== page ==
Master v. FBI, No. 96-5325, 1996 WL 369460 (D.C. Cir. June 2, 1997) (unpublished order), 124 F.3d 1309 (D.C. Cir. 1997) (table cite) (summary affirmance granted in this FOIA case where the district court held that the FBI's search was adequate, that a numerical discrepancy in its affidavit was the result of a clerical error, and that regardless of plaintiff's alleged personal knowledge, Exemption 7(C) protects the identities of third parties, informants, and subjects of investigative interest).

McLeod v. United States Coast Guard, No. 96-5071, 1997 U.S. App. LEXIS 6000 (D.C. Cir. Feb. 10, 1997) (per curiam) (grants defendant's motion for summary affirmance in this FOIA case where the district court found that the agency properly declined pursuant to Exemption 7(C) to disclose synopsis memoranda, witness statements, and interview summaries; district court did not abuse its discretion in failing to conduct in camera inspection of the Officer Evaluation Reports).

O'Harvey v. Office of Workers' Comp. Programs, No. 96-35015, 1997 WL 31589 (9th Cir. Jan. 24, 1997) (unpublished memorandum), 106 F.3d 408 (9th Cir. 1997) (table cite) (where agency submitted only a copy of its denial letter without a declaration, district court lacked an adequate factual basis when it ruled that the requested documents were exempt from disclosure under the FOIA; case vacated and remanded for further proceedings).

Peralta v. United States Attorney's Office, No. 96-5068 (D.C. Cir. Apr. 25, 1997) (per curiam) refers agency's motion to dismiss to court's merits panel to which this appeal is assigned; on the court's own motion orders that parties should address their briefs to whether the FBI was a defendant before the district court and which agency has responsibility to process the 290 pages referred to the FBI).

Playboy Enters. v. United States Customs Serv., No. 97-5128 (D.C. Cir. June 18, 1997) (appeal dismissed in this FOIA case where the district court awarded plaintiff attorney fees).

Pub. Citizen v. Dep't of Justice, 111 F.3d 168 (D.C. Cir. 1997) (Exemption 5: the deliberative process privilege protects communications between the Justice Department and the National Archives and former presidents Ronald Reagan and George H.W. Bush relating to access to their respective presidential records; records of communications between an agency and a former president qualify as "intra-agency" for purposes of the FOIA; because the communications took place as part of consultations called for by the Presidential Records Act, they are communications between an agency and an external consultant, made for the purpose of aiding the agency's deliberative process).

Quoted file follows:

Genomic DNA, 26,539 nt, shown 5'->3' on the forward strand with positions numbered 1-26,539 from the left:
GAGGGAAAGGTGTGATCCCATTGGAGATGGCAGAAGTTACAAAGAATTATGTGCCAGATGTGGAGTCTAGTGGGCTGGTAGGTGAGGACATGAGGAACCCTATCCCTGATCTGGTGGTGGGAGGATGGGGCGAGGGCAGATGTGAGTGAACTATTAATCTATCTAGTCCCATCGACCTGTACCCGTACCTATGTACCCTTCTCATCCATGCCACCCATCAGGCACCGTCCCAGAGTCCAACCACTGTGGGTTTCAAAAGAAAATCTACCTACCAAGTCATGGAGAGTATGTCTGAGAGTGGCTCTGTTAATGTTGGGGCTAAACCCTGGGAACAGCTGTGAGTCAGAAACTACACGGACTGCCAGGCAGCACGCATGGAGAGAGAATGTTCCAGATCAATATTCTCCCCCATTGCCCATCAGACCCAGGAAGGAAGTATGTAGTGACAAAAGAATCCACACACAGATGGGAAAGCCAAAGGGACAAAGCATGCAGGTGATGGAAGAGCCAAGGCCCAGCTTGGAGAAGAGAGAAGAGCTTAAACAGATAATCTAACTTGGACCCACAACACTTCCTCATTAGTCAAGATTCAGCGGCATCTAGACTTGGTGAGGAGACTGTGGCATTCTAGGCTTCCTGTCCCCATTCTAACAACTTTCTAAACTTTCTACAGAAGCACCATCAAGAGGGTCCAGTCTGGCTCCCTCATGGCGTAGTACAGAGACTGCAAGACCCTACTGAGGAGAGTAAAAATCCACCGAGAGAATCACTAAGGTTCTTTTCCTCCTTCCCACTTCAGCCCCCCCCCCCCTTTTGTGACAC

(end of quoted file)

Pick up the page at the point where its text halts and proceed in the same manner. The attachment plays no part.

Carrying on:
Reeves v. United States, Nos. 95-15008, 95-15055, 1997 WL 74348 (9th Cir. Feb. 20, 1997) (unpublished memorandum), 108 F.3d 338 (9th Cir. 1997) (table cite) (affirms district court's dismissal of plaintiff's FOIA action for failure to state a claim and for lack of jurisdiction; the statutory and regulatory bases for plaintiff's tax liability are publicly available).

RSR Corp. v. Browner, No. 96-6186, 1997 WL 134413 (2d Cir. Apr. 17, 1997).(2d Cir. Mar. 26, 1997) ("Reverse" FOIA/Exemption 4: vacates its opinion that had affirmed the district court ruling that monthly production reports documenting plaintiff's compliance with the Clean Water Act met the definition of effluent data and were not exempt from disclosure under Exemption 4, that the district court did not err in failing to review EPA's determination de novo, that the district court did not err in upholding EPA's determination that the data in the compliance reports was effluent data, and that the district court was correct in finding plaintiff's request for discovery inappropriate and finding that RSR was a point source subject to the pretreatment standards and the reporting requirements of the Clean Water Act).

Shewchun v. INS, No. 97-5044 (D.C. Cir. June 5, 1997) (per curiam) (grants government's motion for summary affirmance where the district court ruled that the agency's search was adequate and that Exemption 7(C) protected the identities of agency employees and informants).

Tamayo v. Dep't of Justice, No. 96-5234, 1997 U.S. App. LEXIS 16367 (D.C. Cir. May 22, 1997) (per curiam) (summary affirmance granted in this FOIA case where the district court held that information concerning a criminal investigation of plaintiff was exempt from disclosure under Exemptions 2, 7(C), 7(D), and 7(F)).

Tax Analysts v. Dep't of Justice, No. 96-5109, 1997 WL 71746 (D.C. Cir. Jan. 21, 1997) (per curiam) (unpublished order), 107 F.3d 923 (D.C. Cir. 1997) (table cite) (affirms district court ruling that the contractor-provided portion of JURIS, the Justice Department's defunct electronic legal research database, is not an "agency record" under the FOIA; district court did not abuse its discretion in denying discovery as the pleadings were sufficient to resolve the issue; contractor may assert proprietary rights over its database).

Tellier v. Executive Office for the United States Attorneys, No. 96-5323, 1997 WL 362497 (D.C. Cir. May 15, 1997) (per curiam) (affirms district court's finding under Exemption 7(A) that release of information would interfere with a law enforcement proceeding that was ongoing at the time the request was made; agency not required to adjust its FOIA responses because of post-response occurrences).

Vild v. Comm'r, No. 96-16085, 1997 WL 345212 (9th Cir. June 20, 1997) (unpublished memorandum), 116 F.3d 488 (9th Cir. 1997) (table cite) (affirms district court holding that Exemption 3 (26 U.S.C. 6103(a)) protects third-party tax return information).

Voinche v. CIA, No. 96-31270 (5th Cir. June 18, 1997) (unpublished order), 119 F.3d 3 (5th Cir. 1997) (table cite) (dismisses this FOIA appeal because of plaintiff's failure to timely file an administrative appeal of the partial denial of his FOIA request; plaintiff is cautioned that future frivolous appeals will invite the imposition of sanctions).